PILSEN — The city's art community has "lost a true champion" after the sudden death of longtime street artist Brooks Blair Golden, fellow artists said.
Golden, a graffiti artist whose real name was Jason Brooks, died over the weekend after checking into John Stroger Hospital last week to be treated for excessive vomiting, friend Oscar Arriola said.
"I’m gonna be out of commission for at least a cpl dAys," Golden wrote on his blog, "Brooks Be Golden," Wednesday. "Lots of test being run to find out why I’m wretchin non stop. I’m stable".
Golden, who friends say was in his late 30s, died early Saturday morning, Arriola said. An autopsy is being performed to determine a cause of death, but according to Arriola, Golden had previous health issues, including diabetes and a cancerous tumor which was removed four years ago.
Originally from Milwaukee, Golden had lived in Chicago and been a part of the city's art scene for over 10 years. His art frequently included owls — such as his mural of an owl eye along 16th Street — but there were also Egyptian and Heavy Metal references in his pieces, according to Arriola.
"It was a huge shock. He was one of my best friends," said Arriola, also a Chicago artist. "I miss him a lot, he was a really great person. I loved his artwork, I loved his drawings, they always made me happy."
Tributes to Golden have already gone up around the city, including a four-panel mural along Milwaukee Avenue near Uprise Skate Shop, 1820 N. Milwaukee.
The mural reads "7ist," one of Golden's artist names. The "i" has been replaced by a cartoon pyramid with a tongue sticking out; the graphic is based on a drawing Golden created and used in Milwaukee in the '90s, Arriola said.
Golden — who studied at the School of the Art Institute of Chicago — frequently had showings at Chicago galleries, including Logan Square's Galerie F, Johalla Projects in the West Loop and Chicago Urban Art Society in Pilsen.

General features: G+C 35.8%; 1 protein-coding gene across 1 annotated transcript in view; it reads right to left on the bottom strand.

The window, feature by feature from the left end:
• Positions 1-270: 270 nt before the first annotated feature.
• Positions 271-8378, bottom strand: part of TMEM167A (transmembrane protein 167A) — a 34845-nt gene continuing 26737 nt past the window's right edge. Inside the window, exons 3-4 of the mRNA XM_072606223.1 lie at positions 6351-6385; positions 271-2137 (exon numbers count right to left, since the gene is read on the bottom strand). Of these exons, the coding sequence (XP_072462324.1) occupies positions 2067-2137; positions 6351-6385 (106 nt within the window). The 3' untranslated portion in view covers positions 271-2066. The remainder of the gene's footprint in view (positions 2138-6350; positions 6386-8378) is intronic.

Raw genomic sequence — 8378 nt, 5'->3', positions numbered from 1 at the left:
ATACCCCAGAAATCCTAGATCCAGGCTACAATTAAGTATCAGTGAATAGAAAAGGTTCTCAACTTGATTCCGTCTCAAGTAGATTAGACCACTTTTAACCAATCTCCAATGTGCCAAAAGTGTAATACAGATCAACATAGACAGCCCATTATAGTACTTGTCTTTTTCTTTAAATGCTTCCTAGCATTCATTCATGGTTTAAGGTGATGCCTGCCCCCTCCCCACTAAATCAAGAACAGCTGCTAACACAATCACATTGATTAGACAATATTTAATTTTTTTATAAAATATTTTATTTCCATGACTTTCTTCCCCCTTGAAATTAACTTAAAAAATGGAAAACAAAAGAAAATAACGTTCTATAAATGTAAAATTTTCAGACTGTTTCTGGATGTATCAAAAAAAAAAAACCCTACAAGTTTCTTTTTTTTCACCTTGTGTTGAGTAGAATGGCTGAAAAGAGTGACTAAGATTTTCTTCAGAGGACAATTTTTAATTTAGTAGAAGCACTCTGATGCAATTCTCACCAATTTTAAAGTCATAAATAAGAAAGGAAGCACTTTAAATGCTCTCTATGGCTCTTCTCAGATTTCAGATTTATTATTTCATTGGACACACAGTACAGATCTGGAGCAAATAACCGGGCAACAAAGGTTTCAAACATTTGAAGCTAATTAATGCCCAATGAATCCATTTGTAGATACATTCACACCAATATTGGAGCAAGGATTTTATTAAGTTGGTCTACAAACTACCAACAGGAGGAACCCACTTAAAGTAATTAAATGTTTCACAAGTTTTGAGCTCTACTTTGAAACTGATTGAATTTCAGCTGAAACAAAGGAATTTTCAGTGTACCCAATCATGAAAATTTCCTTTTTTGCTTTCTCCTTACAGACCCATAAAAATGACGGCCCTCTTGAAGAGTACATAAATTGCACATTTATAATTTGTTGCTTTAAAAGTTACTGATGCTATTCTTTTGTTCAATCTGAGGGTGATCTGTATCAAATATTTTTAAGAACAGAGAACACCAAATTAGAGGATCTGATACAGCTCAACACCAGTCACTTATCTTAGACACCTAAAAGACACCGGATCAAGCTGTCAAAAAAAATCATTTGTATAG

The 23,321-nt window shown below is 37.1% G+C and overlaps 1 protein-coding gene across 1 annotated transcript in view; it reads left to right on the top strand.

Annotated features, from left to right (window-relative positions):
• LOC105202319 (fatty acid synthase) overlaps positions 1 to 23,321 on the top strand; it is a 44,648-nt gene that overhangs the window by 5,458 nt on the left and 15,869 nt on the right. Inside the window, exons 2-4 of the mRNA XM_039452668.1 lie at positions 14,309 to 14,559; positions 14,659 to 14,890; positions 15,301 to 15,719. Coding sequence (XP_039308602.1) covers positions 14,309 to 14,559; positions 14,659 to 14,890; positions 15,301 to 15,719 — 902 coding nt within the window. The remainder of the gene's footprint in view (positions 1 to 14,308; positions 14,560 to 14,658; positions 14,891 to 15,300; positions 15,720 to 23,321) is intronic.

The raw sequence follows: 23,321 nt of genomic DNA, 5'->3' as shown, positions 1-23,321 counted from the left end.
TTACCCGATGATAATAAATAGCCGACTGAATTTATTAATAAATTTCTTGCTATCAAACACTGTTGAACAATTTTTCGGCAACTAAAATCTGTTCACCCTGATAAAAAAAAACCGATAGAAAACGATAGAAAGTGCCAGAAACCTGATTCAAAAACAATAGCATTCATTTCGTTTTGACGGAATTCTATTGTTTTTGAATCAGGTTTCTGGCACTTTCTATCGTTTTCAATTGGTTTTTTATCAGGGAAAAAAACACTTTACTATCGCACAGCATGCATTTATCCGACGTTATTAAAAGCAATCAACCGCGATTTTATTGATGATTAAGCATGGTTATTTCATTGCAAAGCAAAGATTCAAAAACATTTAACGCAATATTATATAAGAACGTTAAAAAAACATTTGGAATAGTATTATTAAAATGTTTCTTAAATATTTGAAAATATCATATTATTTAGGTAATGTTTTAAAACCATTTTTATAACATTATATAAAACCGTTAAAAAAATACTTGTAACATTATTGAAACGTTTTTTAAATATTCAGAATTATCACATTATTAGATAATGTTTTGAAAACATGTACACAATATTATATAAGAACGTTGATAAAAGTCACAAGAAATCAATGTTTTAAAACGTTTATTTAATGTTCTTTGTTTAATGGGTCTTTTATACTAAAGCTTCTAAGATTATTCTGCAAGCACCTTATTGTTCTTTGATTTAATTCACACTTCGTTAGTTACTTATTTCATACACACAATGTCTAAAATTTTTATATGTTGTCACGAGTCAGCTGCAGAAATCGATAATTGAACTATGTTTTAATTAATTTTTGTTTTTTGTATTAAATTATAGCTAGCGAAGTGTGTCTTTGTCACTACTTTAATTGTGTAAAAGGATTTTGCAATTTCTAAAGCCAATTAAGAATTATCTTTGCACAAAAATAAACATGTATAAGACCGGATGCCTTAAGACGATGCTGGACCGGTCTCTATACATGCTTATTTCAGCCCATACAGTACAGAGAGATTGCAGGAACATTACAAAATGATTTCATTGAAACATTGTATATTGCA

"Our city has lost a true champion and practitioner of contemporary art in Chicago," Lauren Pacheco of Chicago Urban Art Society said via email. "Brooks Golden was kind, forward thinking, and always willing to collaborate for a good cause. He will be missed today and forever."
Even as his illness progressed, Golden still produced art and attended openings, according to Anna Maria Cerniglia of Johalla Projects.
"He was such a dedicated person," Cerniglia said. "He was really true to what he wanted to be. We’ve lost somebody that would have never left the art world."
Golden had recently donated one of his murals to Englewood's Lindblom Math and Science Academy, according to Nathan Mason, curator of exhibits and public art at the city's Department of Cultural Affairs and Special Events.
The 8-foot by 14-foot mural — which depicts an owl in a tree — was displayed at the Cultural Center earlier this year.
Services will be held in Milwaukee after the autopsy is complete. Arriola said he also plans to hold a memorial service in Chicago, but he is waiting to set a date until after the details of the Milwaukee services have been announced.